Gluten Free! What does it mean?
By Melody Khorrami, PharmD, RPh, INHC
There has been a lot of attention the last couple years over the concept of gluten-free. It is hard to differentiate between fad and necessity around certain nutritional advice. Let’s take a deeper look.
The gluten-free diet has been promoted for weight loss, and for other health conditions. Some supporters of the diet believe that gluten triggers inflammation in the body and can contribute to certain health conditions. Gluten is a protein that is found in grains, such as wheat, rye, and barley. Some foods that typically contain gluten include, grain-based foods, cereals, pastas, and breads. While many people can tolerate gluten and have no problems consuming it, there are some people who should consider avoiding it.
For people with celiac disease, or nonceliac gluten sensitivity the gluten-free diet is necessary. Approximately 3 million Americans suffer from celiac disease. Celiac disease is a serious autoimmune condition that occurs in people genetically predisposed to it. These patients cannot tolerate gluten and often have symptoms like extreme diarrhea, abdominal pain, and unintentional weight loss with the ingestion of gluten. The ingestion of gluten triggers an immune response that attacks the small intestines in these patients. This immune attack leads to damages in the villi of the small intestines. The villi are small fingerlike projections that line the small intestines. They assist with nutrient absorption, and when the villi are damaged by gluten it affects the absorption of nutrients in the body. The nutritional deficiencies that occur from this could contribute to other serious conditions such as anemia, diabetes, certain intestinal cancers, and thyroid disease. Celiac disease and nonceliac gluten sensitivity can occur at any age. Ingesting even very small amounts of gluten can trigger a response in these patients.
Eliminating processed foods is also helpful for those who need to abide by a gluten-free diet, as wheat, barley, and rye are common ingredients found in processed foods. It is important to read labels carefully to see whether these ingredients are present. Those with celiac disease may become deficient in certain vitamins and minerals such as folate, iron, vitamin B-12, vitamin D, and zinc. It is important to talk to your healthcare provider to identify whether taking targeted nutritional supplements may be helpful.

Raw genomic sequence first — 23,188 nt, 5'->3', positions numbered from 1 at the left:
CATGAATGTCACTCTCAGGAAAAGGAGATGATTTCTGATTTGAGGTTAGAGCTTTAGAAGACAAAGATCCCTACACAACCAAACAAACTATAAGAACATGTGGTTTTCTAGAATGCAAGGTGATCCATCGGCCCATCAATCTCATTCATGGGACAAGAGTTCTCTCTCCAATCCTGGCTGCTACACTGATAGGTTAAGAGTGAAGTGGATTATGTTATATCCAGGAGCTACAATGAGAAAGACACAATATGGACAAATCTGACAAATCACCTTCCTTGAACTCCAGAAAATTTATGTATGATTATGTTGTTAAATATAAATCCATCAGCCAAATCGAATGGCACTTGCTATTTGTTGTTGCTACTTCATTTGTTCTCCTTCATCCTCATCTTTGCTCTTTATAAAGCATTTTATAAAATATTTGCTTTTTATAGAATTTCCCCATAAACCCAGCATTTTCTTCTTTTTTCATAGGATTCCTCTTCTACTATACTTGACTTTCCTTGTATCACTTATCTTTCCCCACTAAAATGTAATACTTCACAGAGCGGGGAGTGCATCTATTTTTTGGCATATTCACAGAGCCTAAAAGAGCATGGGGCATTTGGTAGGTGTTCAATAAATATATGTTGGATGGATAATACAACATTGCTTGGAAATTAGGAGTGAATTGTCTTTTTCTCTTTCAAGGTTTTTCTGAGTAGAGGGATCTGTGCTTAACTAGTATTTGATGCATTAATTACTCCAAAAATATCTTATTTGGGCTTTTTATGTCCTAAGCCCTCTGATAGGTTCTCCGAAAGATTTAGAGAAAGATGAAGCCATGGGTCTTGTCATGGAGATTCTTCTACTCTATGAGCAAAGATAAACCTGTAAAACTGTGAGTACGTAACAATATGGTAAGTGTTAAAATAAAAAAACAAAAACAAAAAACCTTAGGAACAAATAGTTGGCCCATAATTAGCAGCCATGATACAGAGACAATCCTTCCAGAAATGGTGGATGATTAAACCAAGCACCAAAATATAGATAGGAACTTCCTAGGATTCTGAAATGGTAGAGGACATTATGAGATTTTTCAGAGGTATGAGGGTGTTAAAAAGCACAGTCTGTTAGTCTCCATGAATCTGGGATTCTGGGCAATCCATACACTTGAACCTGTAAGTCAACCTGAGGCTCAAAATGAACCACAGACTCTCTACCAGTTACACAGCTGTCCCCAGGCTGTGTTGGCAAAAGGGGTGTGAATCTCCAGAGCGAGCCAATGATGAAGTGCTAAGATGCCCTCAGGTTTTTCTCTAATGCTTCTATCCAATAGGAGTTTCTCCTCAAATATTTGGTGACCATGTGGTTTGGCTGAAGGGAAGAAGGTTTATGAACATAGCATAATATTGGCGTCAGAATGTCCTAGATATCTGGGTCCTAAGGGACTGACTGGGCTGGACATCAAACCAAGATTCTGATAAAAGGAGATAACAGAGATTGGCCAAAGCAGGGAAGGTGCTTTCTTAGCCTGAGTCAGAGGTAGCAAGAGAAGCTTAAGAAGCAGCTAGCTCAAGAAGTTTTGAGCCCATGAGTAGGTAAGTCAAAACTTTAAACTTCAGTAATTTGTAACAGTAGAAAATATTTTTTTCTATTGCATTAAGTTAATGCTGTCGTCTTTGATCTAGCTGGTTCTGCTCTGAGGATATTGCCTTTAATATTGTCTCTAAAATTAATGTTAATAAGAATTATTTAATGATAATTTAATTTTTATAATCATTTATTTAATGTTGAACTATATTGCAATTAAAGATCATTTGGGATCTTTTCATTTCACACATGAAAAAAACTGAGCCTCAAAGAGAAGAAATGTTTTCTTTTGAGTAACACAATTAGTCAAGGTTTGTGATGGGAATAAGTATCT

People with celiac disease often do not know that they have it. There are 2 forms of blood tests that are helpful in diagnosing the condition. Serology testing looks at the antibodies present in the blood. The elevation of certain protein antibodies may indicate an immune reaction to gluten. Genetic testing can also be done to look for human leukocyte antigens to rule out celiac disease. Testing for celiac disease should be done before going gluten-free, since going gluten-free before testing could affect the results. If Celiac disease is confirmed, then an endoscopy may be performed to have your doctor analyze the damage to the villi in the small intestine.
Gluten-Free Sensitivity & IBS
For people with nonceliac gluten sensitivity, some of the same symptoms found in those with celiac disease can occur such as abdominal pain, bloating, diarrhea, headaches, brain fog or rashes. There may be some benefit for patients with irritable bowel syndrome, inflammatory bowel disease, and other neuropsychiatric conditions to be gluten-free. The immune system has a role in this phenomenon, but the exact mechanism is not very well understood as there are not reliable biomarkers available for looking at this.
Gluten ataxia is another condition that is part of the autoimmune disorders where gluten can affect nerve tissues, and can cause problems with muscle control, and muscle movement. People with wheat allergy should also avoid gluten as the immune system mistakes gluten as an agent that could trigger disease in the body. The immune response to this could cause symptoms such as breathing difficulties and congestion.
Navigating the Gluten-Free labels
Being able to read and understand the labelling related to gluten-free is also important. The FDA has guidance that states amongst other criteria, any foods that carry the following labels: “gluten free”, “no gluten”, “free of gluten”or the term “without gluten” should contain less that 20 parts per million (ppm) of gluten. This is the lowest level that can be detected in foods using scientifically validated analytical methods.
The binding agents used in certain prescription and over-the-counter medications may also contain wheat gluten, so that is something to be mindful of if you need to be on a gluten-free diet. Other hidden forms of gluten include some toothpastes and mouthwash, vitamins and supplements, makeup products like lipstick, modified food starch, preservatives, and food stabilizers.
There will need to be more large-scale studies that evaluate the effect of gluten-containing and gluten-free on the human microbiota and on various health conditions. Until then working with a nutritionist or registered dietician can be helpful in identifying whether a gluten free diet is best for you and your life.